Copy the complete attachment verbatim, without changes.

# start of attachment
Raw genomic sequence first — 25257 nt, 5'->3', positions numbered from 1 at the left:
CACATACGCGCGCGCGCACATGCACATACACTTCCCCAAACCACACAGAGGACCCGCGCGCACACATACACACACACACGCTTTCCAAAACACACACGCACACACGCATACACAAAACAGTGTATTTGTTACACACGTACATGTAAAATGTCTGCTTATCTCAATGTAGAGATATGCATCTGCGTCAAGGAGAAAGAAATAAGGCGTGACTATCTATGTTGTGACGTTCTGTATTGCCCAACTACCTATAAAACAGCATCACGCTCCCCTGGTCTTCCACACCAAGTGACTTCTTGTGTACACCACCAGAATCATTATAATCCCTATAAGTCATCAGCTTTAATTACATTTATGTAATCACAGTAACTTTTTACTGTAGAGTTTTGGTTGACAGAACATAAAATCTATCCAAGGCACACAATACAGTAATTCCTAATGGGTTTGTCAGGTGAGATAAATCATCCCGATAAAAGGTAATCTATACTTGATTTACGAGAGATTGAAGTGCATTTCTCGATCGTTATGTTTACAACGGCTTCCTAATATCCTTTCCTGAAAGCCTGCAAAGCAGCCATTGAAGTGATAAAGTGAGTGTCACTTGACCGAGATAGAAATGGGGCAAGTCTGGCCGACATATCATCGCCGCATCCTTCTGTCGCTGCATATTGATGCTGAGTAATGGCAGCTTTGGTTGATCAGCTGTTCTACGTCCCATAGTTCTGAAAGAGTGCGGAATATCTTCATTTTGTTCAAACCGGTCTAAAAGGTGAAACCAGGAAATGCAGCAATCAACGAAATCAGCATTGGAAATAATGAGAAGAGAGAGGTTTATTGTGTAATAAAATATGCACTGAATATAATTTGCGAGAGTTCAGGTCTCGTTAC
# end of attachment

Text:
Raw genomic sequence first — 25257 nt, 5'->3', positions numbered from 1 at the left:
CACATACGCGCGCGCGCACATGCACATACACTTCCCCAAACCACACAGAGGACCCGCGCGCACACATACACACACACACGCTTTCCAAAACACACACGCACACACGCATACACAAAACAGTGTATTTGTTACACACGTACATGTAAAATGTCTGCTTATCTCAATGTAGAGATATGCATCTGCGTCAAGGAGAAAGAAATAAGGCGTGACTATCTATGTTGTGACGTTCTGTATTGCCCAACTACCTATAAAACAGCATCACGCTCCCCTGGTCTTCCACACCAAGTGACTTCTTGTGTACACCACCAGAATCATTATAATCCCTATAAGTCATCAGCTTTAATTACATTTATGTAATCACAGTAACTTTTTACTGTAGAGTTTTGGTTGACAGAACATAAAATCTATCCAAGGCACACAATACAGTAATTCCTAATGGGTTTGTCAGGTGAGATAAATCATCCCGATAAAAGGTAATCTATACTTGATTTACGAGAGATTGAAGTGCATTTCTCGATCGTTATGTTTACAACGGCTTCCTAATATCCTTTCCTGAAAGCCTGCAAAGCAGCCATTGAAGTGATAAAGTGAGTGTCACTTGACCGAGATAGAAATGGGGCAAGTCTGGCCGACATATCATCGCCGCATCCTTCTGTCGCTGCATATTGATGCTGAGTAATGGCAGCTTTGGTTGATCAGCTGTTCTACGTCCCATAGTTCTGAAAGAGTGCGGAATATCTTCATTTTGTTCAAACCGGTCTAAAAGGTGAAACCAGGAAATGCAGCAATCAACGAAATCAGCATTGGAAATAATGAGAAGAGAGAGGTTTATTGTGTAATAAAATATGCACTGAATATAATTTGCGAGAGTTCAGGTCTCGTTAC